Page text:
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The Rockologist: Radiohead’s Ice Age Gets A Thaw On Deluxe Reissues

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Talk to most any longtime Radiohead fan, and they will tell you that the band's glory years came in the mid-to-late nineties with albums like The Bends and OK Computer — the latter of which has been hailed by many of those same Radiophiles as one of the greatest records ever made.

Me? I don't buy it. Not to take anything away from OK Computer — it's an amazing record to be sure. OK Computer is dense, complex, and full of really great songs like "Karma Police" and "Paranoid Android."

But it is also more than a little derivative in places, of late seventies prog-bands like King Crimson, Peter Gabriel-era Genesis, and even Uriah Heep (something about that mellotron). Not to say that this is a bad thing, but I've still gotta' call it the way that I see it.

Great listening, yes. Innovative and ground-breaking? Not hardly — at least not in the same way that the Pitchfork crowd might lead you to believe. Sorry.

The fact is — for me anyway — Radiohead's most interesting, challenging music in fact came with their post-millennium work. That's right. I am a proud fan of Radiohead's "Ice Age." While there has never been anything even close to a Radiohead backlash on the same level as, say, there was with Coldplay — the albums Kid A and Amnesiac were still the place where more than a few fans got off of the hipsters bus.

Not me.

In fact, it is with these two albums that I thought things first began to get really interesting. With Kid A and Amnesiac, Radiohead more or less rejected the idea of the big arena rock band wrapped in a post-grunge alternative package that they had become, in favor of something far more stripped down to the bone. And it made for some of the most interesting music of their career.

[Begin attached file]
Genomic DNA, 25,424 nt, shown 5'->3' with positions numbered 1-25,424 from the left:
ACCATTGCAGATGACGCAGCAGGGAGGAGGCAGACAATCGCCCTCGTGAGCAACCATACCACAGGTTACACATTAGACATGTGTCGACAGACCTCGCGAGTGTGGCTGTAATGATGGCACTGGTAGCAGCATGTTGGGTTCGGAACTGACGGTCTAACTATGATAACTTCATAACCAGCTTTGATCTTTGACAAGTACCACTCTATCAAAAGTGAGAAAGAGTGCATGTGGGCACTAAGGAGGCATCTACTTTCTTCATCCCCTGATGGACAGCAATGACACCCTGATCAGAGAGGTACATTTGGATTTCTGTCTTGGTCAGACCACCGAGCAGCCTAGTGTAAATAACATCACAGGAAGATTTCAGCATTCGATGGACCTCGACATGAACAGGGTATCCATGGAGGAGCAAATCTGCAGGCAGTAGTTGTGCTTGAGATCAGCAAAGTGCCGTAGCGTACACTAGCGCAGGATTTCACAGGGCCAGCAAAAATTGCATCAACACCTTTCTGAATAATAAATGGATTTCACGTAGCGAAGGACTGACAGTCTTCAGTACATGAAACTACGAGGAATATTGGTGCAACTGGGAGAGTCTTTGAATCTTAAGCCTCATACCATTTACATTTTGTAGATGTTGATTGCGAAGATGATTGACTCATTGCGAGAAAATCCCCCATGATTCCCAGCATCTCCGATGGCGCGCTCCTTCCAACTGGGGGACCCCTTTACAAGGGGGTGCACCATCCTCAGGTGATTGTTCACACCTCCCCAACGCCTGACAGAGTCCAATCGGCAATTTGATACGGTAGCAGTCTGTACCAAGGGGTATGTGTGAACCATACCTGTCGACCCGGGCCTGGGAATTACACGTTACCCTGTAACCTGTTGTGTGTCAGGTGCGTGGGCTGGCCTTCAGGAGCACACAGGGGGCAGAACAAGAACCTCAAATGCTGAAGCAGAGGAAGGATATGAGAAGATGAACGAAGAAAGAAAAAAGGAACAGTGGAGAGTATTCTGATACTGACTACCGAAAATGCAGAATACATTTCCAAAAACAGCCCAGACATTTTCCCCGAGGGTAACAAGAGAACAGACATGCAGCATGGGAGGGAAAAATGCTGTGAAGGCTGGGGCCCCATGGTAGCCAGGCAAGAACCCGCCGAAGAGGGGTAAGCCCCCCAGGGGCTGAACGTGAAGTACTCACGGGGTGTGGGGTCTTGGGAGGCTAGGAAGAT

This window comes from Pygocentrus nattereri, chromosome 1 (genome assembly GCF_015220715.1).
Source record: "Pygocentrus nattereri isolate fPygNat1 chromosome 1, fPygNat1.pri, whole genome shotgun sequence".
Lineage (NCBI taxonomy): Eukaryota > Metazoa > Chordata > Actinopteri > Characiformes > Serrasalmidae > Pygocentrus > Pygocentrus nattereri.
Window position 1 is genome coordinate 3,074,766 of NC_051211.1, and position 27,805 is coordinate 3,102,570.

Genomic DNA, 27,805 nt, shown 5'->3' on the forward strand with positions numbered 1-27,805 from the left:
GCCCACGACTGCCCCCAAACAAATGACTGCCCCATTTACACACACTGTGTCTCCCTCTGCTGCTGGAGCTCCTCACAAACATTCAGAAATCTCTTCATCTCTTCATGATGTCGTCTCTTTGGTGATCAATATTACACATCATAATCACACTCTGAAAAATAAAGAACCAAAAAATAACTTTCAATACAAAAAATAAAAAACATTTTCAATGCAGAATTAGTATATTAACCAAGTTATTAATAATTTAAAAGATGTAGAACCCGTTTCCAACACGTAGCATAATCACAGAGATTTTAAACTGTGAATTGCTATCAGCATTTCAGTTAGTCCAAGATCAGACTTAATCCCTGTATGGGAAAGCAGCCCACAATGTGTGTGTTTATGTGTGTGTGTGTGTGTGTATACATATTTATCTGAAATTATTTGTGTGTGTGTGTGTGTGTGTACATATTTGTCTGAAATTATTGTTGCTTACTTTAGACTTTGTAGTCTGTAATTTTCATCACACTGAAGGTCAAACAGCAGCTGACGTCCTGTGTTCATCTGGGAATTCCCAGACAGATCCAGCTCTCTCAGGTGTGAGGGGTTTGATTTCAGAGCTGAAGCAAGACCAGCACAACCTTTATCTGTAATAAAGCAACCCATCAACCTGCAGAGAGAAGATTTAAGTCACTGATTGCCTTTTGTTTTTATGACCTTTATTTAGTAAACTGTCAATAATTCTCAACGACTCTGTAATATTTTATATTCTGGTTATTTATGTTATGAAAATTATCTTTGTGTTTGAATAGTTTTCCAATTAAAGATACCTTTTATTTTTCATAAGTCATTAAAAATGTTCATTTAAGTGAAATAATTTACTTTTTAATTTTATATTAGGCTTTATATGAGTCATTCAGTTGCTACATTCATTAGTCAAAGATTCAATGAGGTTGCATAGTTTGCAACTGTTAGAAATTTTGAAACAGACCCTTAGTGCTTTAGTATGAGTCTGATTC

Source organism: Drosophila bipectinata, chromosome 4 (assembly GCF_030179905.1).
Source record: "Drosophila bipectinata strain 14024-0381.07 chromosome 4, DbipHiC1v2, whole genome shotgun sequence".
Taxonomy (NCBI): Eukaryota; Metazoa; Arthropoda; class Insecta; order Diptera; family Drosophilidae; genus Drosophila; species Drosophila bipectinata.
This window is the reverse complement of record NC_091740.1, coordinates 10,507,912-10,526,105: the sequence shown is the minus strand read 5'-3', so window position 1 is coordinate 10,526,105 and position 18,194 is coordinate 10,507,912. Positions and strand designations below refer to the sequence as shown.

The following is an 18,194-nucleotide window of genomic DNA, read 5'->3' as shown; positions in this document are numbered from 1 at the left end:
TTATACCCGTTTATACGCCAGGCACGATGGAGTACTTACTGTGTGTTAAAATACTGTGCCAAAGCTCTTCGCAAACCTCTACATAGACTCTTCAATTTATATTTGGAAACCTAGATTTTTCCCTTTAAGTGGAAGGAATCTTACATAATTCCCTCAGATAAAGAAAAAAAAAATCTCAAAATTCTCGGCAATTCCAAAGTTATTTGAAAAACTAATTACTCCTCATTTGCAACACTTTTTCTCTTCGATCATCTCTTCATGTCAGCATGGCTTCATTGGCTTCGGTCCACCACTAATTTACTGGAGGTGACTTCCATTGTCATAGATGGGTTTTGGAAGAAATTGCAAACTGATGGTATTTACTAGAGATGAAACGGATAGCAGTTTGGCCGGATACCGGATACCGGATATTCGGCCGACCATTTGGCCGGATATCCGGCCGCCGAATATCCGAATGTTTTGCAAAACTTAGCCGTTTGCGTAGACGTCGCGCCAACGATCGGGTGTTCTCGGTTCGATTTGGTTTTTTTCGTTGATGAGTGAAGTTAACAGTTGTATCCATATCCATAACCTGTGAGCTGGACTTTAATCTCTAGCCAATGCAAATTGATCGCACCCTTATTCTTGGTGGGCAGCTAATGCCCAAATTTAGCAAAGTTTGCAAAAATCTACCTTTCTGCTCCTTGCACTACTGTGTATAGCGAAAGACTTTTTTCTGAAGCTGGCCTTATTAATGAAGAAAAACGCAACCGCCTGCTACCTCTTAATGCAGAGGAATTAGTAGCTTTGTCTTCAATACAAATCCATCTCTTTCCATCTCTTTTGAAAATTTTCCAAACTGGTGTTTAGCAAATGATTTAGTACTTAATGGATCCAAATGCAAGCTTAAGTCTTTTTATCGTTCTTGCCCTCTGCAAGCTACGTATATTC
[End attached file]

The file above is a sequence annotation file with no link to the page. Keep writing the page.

Critics of these records will often point towards the more experimental, ambient noodlings you'll find on each of them, and on the surface at least, I wouldn't entirely disagree. Songs like Kid A's "Idioteque" and "Everything In It's Right Place," and Amnesiac's "Packt Like Sardines In A Crushd Tin Box" are more like ambient soundscapes than actual songs really.

In that respect, Radiohead's so-called "electronica" records have always reminded me a lot of David Bowie's "Berlin" period with Brian Eno on albums like Low and Heroes. Musically, everything is stripped to nothing but the barest essentials. Lyrically, it isn't that far of a stretch from Bowie's "Lately, I've been, breaking glass in your room again" to Thom Yorke's "Yesterday I woke up feeling like sucking a lemon."

Correct me if I'm wrong here.

But for every cold sounding whirr, beep, and click of those songs, you get something that surprises, and quite often knocks the living shit out of you. On Kid A it's the throbbing bass-runs of "The National Anthem" and Thom Yorke's haunting falsetto vocals on "Optimistic." On Amnesiac it's the droning, jazz-flavored drums and bass of "Dollars And Cents," and the fluid, George Benson meets Duane Allman guitar flourishes of Jonny Greenwood on "Knives Out." Come to think of it, Yorke turned in one hell of a vocal on that one too.

If these albums seem cold in places, many of the songs found there thaw the freeze, and warm things up in a hurry.

The other thing about Radiohead's icy-sounding music from this period is the fact that at exactly the same time they were performing some of the best live shows of any band on earth.

My first Radiohead show — at the Gorge in Eastern Washington in what I want to say was around the summer of 2001 — was one of the greatest live concerts I have ever witnessed. I'd put it on a par with Springsteen shows I attended on the tours behind Born To Run and Darkness On The Edge Of Town in the late seventies. It was that good.